China, urged to rein in North Korea, actually has little sway, diplomats say | The Japan Times

Here’s an insightful Reuters article from Beijing, published in the Japan Times. When Kim Jong Un inherited power in North Korea in late 2011, then-Chinese President Hu Jintao was outwardly supportive of the untested young leader, predicting that “traditional friendly cooperation” between the countries would strengthen. But it cautions that two years later, Kim ordered the execution of his uncle Jang Song Thaek, the country’s chief interlocutor with China and a relatively reform-minded official in the hermetic state.

Source: China, urged to rein in North Korea, actually has little sway, diplomats say | The Japan Times

For the moment, China seems reluctant to intervene too strongly with Korea, especially in relation to oil sanctions. China is North Korea’s main trading partner but there’s speculation that Iran is helping North Korea with it’s nuclear weapon development. 

Both the US and North Korea have leaders with large egos. Let’s hope that others can offer ‘carrot’ solutions.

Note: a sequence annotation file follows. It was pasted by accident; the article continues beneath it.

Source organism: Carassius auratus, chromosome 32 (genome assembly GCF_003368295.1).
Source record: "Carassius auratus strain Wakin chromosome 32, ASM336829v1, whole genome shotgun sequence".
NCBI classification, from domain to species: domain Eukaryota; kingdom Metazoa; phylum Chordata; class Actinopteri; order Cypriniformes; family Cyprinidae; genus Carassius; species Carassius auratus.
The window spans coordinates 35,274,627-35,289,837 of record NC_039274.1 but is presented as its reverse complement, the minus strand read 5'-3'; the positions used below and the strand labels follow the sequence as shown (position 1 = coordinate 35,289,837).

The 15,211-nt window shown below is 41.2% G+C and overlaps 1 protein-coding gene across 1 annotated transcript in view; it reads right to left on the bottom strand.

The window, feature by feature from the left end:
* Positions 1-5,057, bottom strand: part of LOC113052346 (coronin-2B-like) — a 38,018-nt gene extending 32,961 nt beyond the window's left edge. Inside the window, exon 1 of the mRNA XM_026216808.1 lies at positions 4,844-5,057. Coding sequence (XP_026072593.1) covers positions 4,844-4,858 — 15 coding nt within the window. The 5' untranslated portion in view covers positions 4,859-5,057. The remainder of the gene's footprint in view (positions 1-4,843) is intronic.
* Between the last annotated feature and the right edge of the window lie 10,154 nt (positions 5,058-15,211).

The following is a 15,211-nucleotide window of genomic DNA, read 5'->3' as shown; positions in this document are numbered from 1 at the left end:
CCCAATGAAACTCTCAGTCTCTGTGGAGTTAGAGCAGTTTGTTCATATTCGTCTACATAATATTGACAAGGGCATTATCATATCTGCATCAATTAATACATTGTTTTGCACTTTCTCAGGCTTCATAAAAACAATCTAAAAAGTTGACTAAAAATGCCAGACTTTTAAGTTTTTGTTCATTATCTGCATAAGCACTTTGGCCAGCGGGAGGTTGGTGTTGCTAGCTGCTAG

Opinion – Former Chinese leader Jiang Zemin returns to Beijing in challenge to President Xi Jinping – China Daily Mail – John Gelmini

English: Chinese leader Jiang Zemin signature....

English: Chinese leader Jiang Zemin signature. 中文: 中国国家主席江泽民的签名。 (Photo credit: Wikipedia)

Jiang Zemin is popular with the Chinese military, who favour taking a much harder line against America and the West.

Xi is more popular with the people and despite recent economic difficulties is tough and fleet of foot enough to stay ahead of the curve, reposition the Chinese economy and thus be in a position to allow the military buildup to continue at 11.5% a year.

Rooting out corruption gives ordinary people hope and it helps to move China up the various UN indices such as HDI and the Corruption Perception index.

These are critical to ratings agencies and to inward investors considering where to put their money in one country versus another.

My money is on Xi as the more farsighted and strategic of the two men who the West would find it easiest to do business with in the long run and who our leaders will have to deal with for good or ill.

Dr Alf may see the situation differently,  with the rivalry creating internal strife in the “Middle Kingdom”, and some Western leaders may see an opportunity for mischief making. In the present volatile state of the world these Western leaders should be careful what they wish for and remain unattached but vigilant.

John Gelmini